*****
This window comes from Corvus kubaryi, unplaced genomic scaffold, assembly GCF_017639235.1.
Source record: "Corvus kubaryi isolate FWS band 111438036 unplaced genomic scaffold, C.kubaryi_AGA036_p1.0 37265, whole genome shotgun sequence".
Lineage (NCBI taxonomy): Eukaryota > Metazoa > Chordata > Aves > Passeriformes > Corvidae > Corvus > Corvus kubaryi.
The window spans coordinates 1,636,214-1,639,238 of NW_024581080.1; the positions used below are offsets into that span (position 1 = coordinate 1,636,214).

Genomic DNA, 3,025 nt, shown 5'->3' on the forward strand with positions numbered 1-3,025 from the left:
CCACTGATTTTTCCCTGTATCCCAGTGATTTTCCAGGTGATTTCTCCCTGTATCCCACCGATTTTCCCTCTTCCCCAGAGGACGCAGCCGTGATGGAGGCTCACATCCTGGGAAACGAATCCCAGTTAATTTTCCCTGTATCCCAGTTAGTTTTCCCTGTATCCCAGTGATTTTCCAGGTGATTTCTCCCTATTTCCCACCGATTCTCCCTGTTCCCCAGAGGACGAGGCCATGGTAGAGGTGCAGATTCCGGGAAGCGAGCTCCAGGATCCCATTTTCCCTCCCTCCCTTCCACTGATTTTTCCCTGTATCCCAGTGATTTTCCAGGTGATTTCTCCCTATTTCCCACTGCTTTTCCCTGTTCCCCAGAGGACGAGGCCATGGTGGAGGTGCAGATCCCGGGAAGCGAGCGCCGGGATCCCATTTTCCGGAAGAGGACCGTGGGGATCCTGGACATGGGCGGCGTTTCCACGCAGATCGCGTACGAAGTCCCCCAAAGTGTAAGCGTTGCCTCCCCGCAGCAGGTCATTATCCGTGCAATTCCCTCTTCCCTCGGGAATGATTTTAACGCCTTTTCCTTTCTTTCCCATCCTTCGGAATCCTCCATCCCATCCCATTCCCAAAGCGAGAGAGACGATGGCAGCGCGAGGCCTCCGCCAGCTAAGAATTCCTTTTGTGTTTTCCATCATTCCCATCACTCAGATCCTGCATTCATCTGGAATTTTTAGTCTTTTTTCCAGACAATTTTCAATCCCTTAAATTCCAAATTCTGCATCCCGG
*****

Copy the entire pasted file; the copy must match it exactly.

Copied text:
This window comes from Corvus kubaryi, unplaced genomic scaffold, assembly GCF_017639235.1.
Source record: "Corvus kubaryi isolate FWS band 111438036 unplaced genomic scaffold, C.kubaryi_AGA036_p1.0 37265, whole genome shotgun sequence".
Lineage (NCBI taxonomy): Eukaryota > Metazoa > Chordata > Aves > Passeriformes > Corvidae > Corvus > Corvus kubaryi.
The window spans coordinates 1,636,214-1,639,238 of NW_024581080.1; the positions used below are offsets into that span (position 1 = coordinate 1,636,214).

Genomic DNA, 3,025 nt, shown 5'->3' on the forward strand with positions numbered 1-3,025 from the left:
CCACTGATTTTTCCCTGTATCCCAGTGATTTTCCAGGTGATTTCTCCCTGTATCCCACCGATTTTCCCTCTTCCCCAGAGGACGCAGCCGTGATGGAGGCTCACATCCTGGGAAACGAATCCCAGTTAATTTTCCCTGTATCCCAGTTAGTTTTCCCTGTATCCCAGTGATTTTCCAGGTGATTTCTCCCTATTTCCCACCGATTCTCCCTGTTCCCCAGAGGACGAGGCCATGGTAGAGGTGCAGATTCCGGGAAGCGAGCTCCAGGATCCCATTTTCCCTCCCTCCCTTCCACTGATTTTTCCCTGTATCCCAGTGATTTTCCAGGTGATTTCTCCCTATTTCCCACTGCTTTTCCCTGTTCCCCAGAGGACGAGGCCATGGTGGAGGTGCAGATCCCGGGAAGCGAGCGCCGGGATCCCATTTTCCGGAAGAGGACCGTGGGGATCCTGGACATGGGCGGCGTTTCCACGCAGATCGCGTACGAAGTCCCCCAAAGTGTAAGCGTTGCCTCCCCGCAGCAGGTCATTATCCGTGCAATTCCCTCTTCCCTCGGGAATGATTTTAACGCCTTTTCCTTTCTTTCCCATCCTTCGGAATCCTCCATCCCATCCCATTCCCAAAGCGAGAGAGACGATGGCAGCGCGAGGCCTCCGCCAGCTAAGAATTCCTTTTGTGTTTTCCATCATTCCCATCACTCAGATCCTGCATTCATCTGGAATTTTTAGTCTTTTTTCCAGACAATTTTCAATCCCTTAAATTCCAAATTCTGCATCCCGG